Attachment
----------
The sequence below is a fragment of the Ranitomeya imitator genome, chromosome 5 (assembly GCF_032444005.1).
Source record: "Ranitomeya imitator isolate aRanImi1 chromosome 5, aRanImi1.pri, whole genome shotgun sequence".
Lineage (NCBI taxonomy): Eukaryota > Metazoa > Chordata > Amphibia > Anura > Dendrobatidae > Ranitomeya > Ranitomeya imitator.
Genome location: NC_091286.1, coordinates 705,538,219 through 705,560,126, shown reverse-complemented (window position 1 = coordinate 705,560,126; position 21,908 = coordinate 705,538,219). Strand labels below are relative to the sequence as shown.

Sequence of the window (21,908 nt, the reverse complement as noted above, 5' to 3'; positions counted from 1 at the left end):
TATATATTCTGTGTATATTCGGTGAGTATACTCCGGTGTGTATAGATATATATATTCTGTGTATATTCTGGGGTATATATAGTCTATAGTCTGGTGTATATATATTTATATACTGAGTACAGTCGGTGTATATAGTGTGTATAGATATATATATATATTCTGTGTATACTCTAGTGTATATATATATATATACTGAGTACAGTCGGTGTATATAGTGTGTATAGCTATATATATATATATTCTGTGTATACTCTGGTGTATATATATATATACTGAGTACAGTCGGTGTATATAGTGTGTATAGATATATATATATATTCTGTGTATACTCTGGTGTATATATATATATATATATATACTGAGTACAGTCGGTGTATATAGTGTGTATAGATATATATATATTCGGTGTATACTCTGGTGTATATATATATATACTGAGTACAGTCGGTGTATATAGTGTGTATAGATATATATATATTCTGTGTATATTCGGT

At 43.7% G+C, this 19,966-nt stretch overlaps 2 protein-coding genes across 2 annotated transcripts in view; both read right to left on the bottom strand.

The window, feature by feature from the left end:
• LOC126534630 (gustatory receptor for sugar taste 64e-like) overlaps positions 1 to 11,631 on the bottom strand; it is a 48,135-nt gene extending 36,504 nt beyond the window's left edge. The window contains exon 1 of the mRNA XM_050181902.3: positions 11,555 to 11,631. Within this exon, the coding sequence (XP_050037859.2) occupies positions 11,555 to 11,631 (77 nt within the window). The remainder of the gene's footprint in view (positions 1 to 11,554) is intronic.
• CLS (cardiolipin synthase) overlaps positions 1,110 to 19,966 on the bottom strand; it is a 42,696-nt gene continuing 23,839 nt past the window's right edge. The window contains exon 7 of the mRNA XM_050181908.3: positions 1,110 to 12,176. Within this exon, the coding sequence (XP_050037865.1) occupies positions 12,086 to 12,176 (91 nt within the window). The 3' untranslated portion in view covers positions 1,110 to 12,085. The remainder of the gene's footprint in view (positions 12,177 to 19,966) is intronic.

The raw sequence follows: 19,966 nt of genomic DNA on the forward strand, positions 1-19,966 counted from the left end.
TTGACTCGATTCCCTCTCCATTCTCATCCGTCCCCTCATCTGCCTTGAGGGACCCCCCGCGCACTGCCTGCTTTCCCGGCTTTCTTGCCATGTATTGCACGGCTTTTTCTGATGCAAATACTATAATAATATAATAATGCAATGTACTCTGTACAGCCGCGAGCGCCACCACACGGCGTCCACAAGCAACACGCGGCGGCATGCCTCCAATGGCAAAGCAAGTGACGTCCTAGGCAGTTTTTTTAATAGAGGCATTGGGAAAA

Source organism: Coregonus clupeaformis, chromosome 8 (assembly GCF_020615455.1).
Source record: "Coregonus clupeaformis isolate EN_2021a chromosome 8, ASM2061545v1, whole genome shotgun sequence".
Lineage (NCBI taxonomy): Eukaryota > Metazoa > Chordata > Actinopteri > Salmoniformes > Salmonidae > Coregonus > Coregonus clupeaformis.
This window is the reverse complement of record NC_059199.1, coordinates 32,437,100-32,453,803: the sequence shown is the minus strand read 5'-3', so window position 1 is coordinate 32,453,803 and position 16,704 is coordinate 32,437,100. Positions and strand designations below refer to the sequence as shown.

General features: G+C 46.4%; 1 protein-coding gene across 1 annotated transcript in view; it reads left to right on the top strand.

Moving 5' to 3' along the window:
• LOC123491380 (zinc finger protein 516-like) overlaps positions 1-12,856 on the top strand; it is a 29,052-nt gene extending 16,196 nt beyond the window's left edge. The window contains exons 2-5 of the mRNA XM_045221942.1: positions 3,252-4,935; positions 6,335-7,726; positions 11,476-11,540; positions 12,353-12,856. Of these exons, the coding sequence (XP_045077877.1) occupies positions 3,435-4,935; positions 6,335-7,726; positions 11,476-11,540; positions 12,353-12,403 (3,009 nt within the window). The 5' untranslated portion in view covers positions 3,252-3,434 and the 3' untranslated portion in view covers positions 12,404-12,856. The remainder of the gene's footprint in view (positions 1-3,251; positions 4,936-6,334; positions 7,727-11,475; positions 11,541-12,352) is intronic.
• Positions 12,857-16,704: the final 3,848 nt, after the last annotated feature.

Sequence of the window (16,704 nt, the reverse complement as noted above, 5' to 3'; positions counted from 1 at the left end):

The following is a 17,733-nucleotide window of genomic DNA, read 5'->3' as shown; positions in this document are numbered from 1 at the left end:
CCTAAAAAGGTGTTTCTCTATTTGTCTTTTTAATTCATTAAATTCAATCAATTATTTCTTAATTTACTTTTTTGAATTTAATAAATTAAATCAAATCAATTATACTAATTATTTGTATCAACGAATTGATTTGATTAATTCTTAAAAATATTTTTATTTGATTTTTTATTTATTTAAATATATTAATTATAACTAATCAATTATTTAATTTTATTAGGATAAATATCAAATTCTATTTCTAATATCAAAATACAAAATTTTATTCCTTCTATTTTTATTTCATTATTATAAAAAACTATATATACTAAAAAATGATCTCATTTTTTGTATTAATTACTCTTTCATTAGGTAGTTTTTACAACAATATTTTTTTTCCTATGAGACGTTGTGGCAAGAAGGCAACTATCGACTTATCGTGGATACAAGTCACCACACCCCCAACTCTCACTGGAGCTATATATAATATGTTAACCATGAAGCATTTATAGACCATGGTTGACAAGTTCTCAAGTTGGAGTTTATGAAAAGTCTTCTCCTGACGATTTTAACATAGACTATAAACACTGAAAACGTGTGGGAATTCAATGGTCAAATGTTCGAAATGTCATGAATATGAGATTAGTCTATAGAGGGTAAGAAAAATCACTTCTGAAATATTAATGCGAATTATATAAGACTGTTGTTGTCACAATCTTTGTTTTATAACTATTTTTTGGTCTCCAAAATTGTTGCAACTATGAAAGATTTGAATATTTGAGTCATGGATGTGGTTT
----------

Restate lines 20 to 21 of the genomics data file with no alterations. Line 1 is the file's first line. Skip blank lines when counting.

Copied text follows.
• Positions 12,857-16,704: the final 3,848 nt, after the last annotated feature.

Sequence of the window (16,704 nt, the reverse complement as noted above, 5' to 3'; positions counted from 1 at the left end):